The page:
So at least as long as I’ve been collecting original props, this month, March 2008, is unprecedented in the hobby. And it all begins tomorrow, March 15…
As everyone knows, there are two big auction house events this month: Guernsey’s “Pugliese Prop Culture Collection” (March 15-16) and, just two weeks later, Profiles in History’s “Hollywood Auction 31” (March 27-28).
Both auctions feature a number of high value props spanning hundreds of items, and my question is, how will these offerings be absorbed by the hobby?
Original prop collecting is a very niche hobby and is a very expensive pursuit. Truly high end collectors within the hobby, buying multiple five-figure props at these events, are a very small subset of the hobby at large.
Both of these events feature extremely high value pieces, with high opening bid amounts and estimates, and I will be interested to see the “action” on these pieces and how many go unsold, not realizing the minimum bid required to secure them. This is compounded by a very weak American economy (the host country of both auctions, in Las Vegas and Los Angeles). I suppose, with the devalued dollar, it might be a better value proposition for buyers from Europe and other countries, but the fact remains that ongoing mainstream media talk of “recession” can’t be helpful in promoting and creating excitement over what are commonly viewed as “luxury” items.
As an example, both auctions feature Michael Keaton costumes from Batman Returns – the Profiles piece (Lot 938) opens at $60,000 while the Guernsey’s piece (Lot 82) has an estimate of $75,000-$100,000.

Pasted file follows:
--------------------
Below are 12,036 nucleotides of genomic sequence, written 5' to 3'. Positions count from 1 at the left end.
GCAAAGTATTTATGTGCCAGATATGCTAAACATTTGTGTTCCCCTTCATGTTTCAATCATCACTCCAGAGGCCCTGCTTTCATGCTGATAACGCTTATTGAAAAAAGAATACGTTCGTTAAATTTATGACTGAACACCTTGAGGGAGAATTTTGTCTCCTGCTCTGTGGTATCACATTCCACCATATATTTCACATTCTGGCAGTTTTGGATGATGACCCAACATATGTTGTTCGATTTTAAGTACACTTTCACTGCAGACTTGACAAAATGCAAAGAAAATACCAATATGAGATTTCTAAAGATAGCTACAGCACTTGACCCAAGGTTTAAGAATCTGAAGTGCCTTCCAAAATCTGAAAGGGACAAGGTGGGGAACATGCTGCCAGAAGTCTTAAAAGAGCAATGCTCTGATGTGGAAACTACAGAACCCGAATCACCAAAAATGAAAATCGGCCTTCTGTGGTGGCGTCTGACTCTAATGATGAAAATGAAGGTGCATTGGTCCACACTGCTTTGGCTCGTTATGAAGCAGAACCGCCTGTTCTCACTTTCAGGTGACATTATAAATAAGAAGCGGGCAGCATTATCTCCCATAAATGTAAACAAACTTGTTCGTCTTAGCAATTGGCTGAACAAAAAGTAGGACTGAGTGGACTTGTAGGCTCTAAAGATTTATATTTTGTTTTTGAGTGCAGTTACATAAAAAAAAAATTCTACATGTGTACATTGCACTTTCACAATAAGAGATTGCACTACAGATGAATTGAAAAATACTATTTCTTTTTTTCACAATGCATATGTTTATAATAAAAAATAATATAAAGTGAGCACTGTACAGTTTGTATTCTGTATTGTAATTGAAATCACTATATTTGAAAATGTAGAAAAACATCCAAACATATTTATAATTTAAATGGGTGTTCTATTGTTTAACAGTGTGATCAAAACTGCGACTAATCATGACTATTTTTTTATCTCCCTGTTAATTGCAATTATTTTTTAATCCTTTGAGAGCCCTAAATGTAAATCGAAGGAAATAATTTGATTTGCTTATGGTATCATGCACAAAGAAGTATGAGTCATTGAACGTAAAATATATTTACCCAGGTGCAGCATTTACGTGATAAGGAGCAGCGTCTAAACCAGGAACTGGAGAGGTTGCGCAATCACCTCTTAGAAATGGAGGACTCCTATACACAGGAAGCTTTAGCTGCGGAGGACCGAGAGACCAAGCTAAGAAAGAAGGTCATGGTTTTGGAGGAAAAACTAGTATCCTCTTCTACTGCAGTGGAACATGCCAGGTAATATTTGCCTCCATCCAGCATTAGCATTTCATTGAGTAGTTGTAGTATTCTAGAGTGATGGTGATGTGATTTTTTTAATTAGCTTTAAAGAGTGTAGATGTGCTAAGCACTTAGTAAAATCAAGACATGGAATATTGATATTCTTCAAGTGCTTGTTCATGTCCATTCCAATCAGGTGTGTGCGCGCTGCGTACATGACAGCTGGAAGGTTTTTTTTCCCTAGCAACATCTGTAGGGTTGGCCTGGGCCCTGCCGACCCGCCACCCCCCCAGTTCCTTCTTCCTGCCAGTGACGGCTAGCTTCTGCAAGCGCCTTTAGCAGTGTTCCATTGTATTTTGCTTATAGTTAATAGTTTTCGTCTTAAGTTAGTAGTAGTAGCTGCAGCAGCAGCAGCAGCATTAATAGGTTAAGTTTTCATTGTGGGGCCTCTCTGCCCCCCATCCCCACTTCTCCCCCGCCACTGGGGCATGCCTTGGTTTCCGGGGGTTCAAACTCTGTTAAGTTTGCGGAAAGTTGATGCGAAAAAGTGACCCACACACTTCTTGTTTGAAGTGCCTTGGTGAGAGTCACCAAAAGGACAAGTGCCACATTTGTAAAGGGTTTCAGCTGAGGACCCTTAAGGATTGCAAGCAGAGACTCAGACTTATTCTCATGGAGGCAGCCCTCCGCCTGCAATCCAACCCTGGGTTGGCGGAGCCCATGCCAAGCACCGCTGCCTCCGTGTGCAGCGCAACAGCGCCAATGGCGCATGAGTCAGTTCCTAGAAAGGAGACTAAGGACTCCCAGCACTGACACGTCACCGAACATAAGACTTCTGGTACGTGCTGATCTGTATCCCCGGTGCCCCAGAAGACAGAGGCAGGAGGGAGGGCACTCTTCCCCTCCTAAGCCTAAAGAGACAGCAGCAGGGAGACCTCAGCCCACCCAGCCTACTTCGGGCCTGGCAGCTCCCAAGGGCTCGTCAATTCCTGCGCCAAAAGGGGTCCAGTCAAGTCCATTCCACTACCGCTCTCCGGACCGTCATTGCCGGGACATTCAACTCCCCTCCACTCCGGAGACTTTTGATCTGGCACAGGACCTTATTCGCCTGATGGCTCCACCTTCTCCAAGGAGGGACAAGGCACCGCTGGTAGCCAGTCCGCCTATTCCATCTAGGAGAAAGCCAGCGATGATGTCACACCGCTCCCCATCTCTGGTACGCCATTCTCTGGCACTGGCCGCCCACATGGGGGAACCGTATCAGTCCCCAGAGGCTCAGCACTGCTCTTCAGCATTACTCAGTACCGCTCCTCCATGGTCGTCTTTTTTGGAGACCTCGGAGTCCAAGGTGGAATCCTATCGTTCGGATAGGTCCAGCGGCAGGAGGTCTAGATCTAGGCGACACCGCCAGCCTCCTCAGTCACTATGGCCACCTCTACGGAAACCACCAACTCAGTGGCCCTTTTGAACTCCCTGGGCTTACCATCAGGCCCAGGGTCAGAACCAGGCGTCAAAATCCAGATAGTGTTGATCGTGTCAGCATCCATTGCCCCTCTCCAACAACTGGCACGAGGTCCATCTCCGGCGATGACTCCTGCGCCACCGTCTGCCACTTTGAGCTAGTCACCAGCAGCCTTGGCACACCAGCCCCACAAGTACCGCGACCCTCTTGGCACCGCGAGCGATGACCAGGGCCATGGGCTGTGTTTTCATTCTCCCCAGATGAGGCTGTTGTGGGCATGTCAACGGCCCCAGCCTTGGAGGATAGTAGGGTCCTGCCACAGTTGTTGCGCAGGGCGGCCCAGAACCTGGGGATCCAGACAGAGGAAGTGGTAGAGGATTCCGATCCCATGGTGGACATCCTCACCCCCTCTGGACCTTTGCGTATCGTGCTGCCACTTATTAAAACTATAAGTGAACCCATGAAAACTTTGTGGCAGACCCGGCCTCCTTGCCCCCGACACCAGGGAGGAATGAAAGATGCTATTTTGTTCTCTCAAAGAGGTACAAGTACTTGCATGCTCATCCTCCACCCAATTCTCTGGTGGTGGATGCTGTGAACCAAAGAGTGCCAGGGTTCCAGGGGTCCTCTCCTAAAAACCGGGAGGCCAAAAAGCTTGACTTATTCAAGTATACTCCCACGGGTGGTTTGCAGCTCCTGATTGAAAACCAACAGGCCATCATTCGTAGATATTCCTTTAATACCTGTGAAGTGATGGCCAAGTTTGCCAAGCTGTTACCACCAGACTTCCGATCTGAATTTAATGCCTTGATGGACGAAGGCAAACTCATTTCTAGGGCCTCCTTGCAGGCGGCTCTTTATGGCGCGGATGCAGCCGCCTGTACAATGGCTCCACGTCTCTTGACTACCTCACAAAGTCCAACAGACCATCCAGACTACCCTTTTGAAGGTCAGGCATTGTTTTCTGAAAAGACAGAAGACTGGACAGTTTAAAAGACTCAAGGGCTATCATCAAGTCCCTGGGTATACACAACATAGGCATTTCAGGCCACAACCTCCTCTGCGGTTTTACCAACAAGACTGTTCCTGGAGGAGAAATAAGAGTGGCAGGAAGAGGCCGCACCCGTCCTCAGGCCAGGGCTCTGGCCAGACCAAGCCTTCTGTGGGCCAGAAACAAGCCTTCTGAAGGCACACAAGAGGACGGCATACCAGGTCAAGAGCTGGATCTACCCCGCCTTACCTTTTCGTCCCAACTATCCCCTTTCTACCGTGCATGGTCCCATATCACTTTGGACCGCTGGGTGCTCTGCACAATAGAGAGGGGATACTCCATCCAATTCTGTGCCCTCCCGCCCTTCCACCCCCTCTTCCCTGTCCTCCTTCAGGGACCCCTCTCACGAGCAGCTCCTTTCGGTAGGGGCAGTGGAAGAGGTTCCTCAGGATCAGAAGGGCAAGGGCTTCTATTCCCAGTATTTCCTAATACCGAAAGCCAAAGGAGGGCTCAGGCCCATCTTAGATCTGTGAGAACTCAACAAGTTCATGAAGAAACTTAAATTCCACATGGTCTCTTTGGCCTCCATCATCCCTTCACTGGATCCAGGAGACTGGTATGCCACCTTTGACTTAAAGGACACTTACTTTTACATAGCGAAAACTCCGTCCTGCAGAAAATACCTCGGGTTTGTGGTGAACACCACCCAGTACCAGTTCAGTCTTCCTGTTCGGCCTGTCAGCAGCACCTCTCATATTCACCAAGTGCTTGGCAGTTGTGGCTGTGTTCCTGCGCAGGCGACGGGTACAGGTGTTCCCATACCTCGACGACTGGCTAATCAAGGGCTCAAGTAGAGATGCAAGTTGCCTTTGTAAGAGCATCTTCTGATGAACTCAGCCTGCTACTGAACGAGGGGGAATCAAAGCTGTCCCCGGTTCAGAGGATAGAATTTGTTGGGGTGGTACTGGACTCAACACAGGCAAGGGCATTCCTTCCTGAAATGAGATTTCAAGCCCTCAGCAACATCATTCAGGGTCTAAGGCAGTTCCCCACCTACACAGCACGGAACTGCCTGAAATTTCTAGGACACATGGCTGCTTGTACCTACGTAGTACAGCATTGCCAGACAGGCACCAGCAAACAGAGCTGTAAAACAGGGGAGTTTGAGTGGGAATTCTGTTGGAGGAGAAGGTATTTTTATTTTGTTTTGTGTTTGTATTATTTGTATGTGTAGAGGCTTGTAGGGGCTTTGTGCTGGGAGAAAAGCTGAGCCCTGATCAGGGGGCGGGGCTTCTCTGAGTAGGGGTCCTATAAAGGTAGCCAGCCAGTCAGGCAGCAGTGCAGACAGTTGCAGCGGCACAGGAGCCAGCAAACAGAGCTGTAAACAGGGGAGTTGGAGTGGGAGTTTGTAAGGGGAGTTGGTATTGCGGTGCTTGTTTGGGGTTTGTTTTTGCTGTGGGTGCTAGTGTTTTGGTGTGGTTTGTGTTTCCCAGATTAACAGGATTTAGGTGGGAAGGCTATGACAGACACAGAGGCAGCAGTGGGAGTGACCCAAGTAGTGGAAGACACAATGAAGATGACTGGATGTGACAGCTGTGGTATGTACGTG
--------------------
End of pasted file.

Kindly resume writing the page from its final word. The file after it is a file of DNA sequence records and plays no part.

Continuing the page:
Also, Profiles offers three Jurassic Park dinosaurs opening at $80,000, $60,000, and $60,000 (Lots 978, 989, 990) – would one high end collector buy all three? Alternately, are three collectors each willing to spend $75,000+ (including Buyer’s Premium) for a Jurassic Park dinosaur (keeping in mind such pieces were offered in the last PiH Hollywood Auction in December as well). There are additional Jurassic Park pieces with relatively lower estimates, but still high values ($30,000, $30,000, $20,000, $20,000, $20,000, $20,000, $20,000, $15,000, $15,000, $12,000, $12,000). That is upwards of half a million dollars (with Buyer’s Premium) worth of Jurassic Park dinosaur props.
The Guernsey’s auction is so vast in types of pieces, estimates, provenance, and other factors, it is anyone’s guess as to the outcome of the auction, compounded by the one-time event nature and location (whereas Profiles, by comparison, is regularly scheduled, consistent, and anticipated). Also of interest would be a post auction analysis of the original cost of acquisition of these pieces by Mr. Pugliese and the subsequent values realized over the weekend, in that it appears that he acquired many of his pieces at various auction house events himself (Profiles in History, R&R Auctions, Bonhams & Butterfields, Christie’s, Heritage Auction Galleries, Julien’s, and Guernsey’s).
Will we see a saturation point? I believe March 2008 offers a great test to the hobby.
Jason De Bord